This project – aside from the difference of using affordable housing as a hook to gain approval for a larger project of gentrification – played out similarly to how all developments do. As we explained in the article “Participation, Engagement, and other Illusions”, the City of Grand Rapids and developers don’t seek meaningful engagement, instead they consistently do the absolute minimum. This is as true with this project, as it is with any other. The final approval for the project happened at a 1:40pm meeting on Thursday July 14, which few people will likely attend. For proof of engagement with “the community”, Rockford Construction’s application to the Planning Commission includes a sign-in sheet from a board meeting on June 20, 2016 with the West Grand Neighborhood Organization. Of the sixteen people on the sign-in sheet, seven were board members, three were GRPD officers, and two were from Rockford Construction. Clearly, there was not much engagement and there is no summary of what was said. From a report on GRIID.ORG, a supplemental meeting on July 7th was perhaps even worse, with minimal information about the project presented and little opportunity for engagement while representatives from the City talked at the audience about development in general. In any case, it doesn’t even matter as the core of the plans were already made and nothing was likely to change, despite Rockford Construction’s declared desire in the media to listen to community feedback.
Of course, the reality is that everyday developers are making plans to radically restructure the neighborhoods of Grand Rapids and that they care for little beyond profit and their image. From the southeast side to the Westside, developers and the city have committed themselves to a project of gentrification. Heart-wrenching stories of rising rents, displacement, housing insecurity, and poverty abound, while at the same time, the city, the media, and the developers enthusiastically cheer with each demolition of a so-called “obsolete” building.
Development in the context of capitalism always will involve land-grabs, displacement, back room deals, and secret plans – it’s how it works. Developers can also readily incorporate simple demands for “affordable housing” or neighborhood services into their rhetoric, perhaps even building the occasional affordable housing project as a means of silencing criticism. Rather than having our imaginations limited by zoning acronyms, arcane legal codes, micro-units, City task-forces, non-profit lingo, and misguided notions of “pragmatism”, we need to start asking how we can build a new paradigm – one where we can truly thrive and where we aren’t pacified by the false hope that at some point developers and city leaders will voluntarily start building a “just” city. The history of Grand Rapids from colonization to present day segregation and racialized policing shows that it simply isn’t going to happen unless we challenge ourselves to develop new strategies of resistance and forms of living.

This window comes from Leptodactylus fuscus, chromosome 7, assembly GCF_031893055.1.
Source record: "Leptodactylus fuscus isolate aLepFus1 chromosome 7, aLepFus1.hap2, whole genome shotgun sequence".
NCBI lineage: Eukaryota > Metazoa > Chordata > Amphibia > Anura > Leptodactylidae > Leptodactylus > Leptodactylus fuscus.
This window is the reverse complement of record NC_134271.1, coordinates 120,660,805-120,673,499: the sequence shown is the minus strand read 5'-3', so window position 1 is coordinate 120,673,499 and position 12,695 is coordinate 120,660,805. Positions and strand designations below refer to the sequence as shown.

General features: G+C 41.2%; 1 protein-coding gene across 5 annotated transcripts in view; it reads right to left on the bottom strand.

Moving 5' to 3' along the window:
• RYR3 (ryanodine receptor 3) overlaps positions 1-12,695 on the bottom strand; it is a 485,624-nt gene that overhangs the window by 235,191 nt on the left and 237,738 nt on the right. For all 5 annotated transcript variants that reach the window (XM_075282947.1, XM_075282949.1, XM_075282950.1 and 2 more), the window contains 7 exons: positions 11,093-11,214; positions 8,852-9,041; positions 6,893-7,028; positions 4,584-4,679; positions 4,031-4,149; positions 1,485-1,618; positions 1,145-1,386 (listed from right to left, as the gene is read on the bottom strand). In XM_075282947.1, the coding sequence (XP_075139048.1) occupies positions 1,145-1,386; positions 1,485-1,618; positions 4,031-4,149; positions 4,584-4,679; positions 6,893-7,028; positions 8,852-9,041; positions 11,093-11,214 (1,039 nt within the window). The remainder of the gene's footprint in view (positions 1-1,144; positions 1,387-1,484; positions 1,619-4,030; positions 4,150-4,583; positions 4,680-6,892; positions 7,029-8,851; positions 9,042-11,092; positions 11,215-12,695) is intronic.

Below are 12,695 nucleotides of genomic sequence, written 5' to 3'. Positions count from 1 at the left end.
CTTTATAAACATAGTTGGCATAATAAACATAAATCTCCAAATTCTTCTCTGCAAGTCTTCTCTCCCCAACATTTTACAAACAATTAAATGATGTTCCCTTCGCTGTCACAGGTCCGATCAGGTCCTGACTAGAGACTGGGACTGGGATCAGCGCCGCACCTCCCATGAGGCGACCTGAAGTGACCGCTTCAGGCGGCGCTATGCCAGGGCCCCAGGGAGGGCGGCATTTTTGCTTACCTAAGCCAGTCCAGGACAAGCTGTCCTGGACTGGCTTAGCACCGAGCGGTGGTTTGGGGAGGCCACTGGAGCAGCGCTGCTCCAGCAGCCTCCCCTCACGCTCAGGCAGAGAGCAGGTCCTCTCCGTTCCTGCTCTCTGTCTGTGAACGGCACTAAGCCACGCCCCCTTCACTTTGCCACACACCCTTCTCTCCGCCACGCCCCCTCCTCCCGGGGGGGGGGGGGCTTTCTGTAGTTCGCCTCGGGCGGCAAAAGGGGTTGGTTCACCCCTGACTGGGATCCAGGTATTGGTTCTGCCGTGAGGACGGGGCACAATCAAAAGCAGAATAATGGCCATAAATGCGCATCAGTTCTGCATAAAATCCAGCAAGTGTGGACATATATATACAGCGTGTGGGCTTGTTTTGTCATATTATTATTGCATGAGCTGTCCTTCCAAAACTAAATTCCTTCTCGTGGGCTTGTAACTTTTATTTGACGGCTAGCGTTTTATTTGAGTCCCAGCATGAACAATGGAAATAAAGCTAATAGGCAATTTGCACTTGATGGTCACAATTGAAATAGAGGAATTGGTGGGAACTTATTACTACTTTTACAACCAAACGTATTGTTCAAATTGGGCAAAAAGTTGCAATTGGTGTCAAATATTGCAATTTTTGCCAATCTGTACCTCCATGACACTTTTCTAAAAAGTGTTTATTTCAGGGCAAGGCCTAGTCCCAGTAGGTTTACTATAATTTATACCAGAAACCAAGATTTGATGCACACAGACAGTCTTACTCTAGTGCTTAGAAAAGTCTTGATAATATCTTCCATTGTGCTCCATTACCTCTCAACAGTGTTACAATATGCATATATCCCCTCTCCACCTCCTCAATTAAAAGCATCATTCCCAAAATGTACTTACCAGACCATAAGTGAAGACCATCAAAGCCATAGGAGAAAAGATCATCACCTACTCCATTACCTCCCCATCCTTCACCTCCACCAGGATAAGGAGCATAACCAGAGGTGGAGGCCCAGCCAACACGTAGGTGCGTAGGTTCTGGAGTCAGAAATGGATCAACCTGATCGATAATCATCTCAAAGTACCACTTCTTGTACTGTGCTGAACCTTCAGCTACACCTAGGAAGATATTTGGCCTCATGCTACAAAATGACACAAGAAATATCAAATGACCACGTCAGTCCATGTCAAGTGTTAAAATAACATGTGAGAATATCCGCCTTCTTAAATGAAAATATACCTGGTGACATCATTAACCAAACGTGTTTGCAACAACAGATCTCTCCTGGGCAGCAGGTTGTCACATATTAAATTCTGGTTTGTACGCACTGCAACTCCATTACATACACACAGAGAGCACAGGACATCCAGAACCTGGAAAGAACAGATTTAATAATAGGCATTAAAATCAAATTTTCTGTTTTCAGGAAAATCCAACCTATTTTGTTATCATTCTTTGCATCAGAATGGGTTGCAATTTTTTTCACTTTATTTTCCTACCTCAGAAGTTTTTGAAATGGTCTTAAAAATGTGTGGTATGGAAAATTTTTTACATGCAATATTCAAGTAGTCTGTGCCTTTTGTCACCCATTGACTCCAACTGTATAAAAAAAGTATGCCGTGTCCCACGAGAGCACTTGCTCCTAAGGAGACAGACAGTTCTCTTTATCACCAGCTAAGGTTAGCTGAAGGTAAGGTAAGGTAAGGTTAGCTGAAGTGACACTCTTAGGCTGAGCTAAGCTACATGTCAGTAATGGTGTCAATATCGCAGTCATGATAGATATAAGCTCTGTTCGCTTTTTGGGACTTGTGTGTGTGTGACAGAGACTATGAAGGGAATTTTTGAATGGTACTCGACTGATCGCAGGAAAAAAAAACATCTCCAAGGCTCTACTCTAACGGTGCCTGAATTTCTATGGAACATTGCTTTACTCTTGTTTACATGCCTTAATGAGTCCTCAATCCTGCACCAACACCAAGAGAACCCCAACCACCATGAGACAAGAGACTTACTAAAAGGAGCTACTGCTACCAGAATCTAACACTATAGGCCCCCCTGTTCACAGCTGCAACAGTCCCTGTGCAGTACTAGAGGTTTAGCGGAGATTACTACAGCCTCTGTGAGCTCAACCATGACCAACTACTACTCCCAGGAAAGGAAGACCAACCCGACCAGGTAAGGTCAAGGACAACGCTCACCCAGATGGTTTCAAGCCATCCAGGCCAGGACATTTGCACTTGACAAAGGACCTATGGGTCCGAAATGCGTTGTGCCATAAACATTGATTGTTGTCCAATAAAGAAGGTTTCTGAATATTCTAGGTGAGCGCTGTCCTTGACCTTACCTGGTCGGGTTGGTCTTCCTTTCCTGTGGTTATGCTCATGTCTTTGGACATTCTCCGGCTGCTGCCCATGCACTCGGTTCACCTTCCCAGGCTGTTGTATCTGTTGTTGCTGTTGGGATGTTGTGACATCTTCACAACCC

When speaking of development or gentrification in Grand Rapids, a constant refrain heard from city leaders, developers, and even many opponents is the need for more “community involvement” or “community engagement.” Development is presented as if it is a dialog or a process in which we are all on equal footing, rather than something done by those with considerable capital and political power. The appeals for participation are repeated over and over: the city and developers allegedly want to hear from the “community”, while always looking for more ways to get people involved.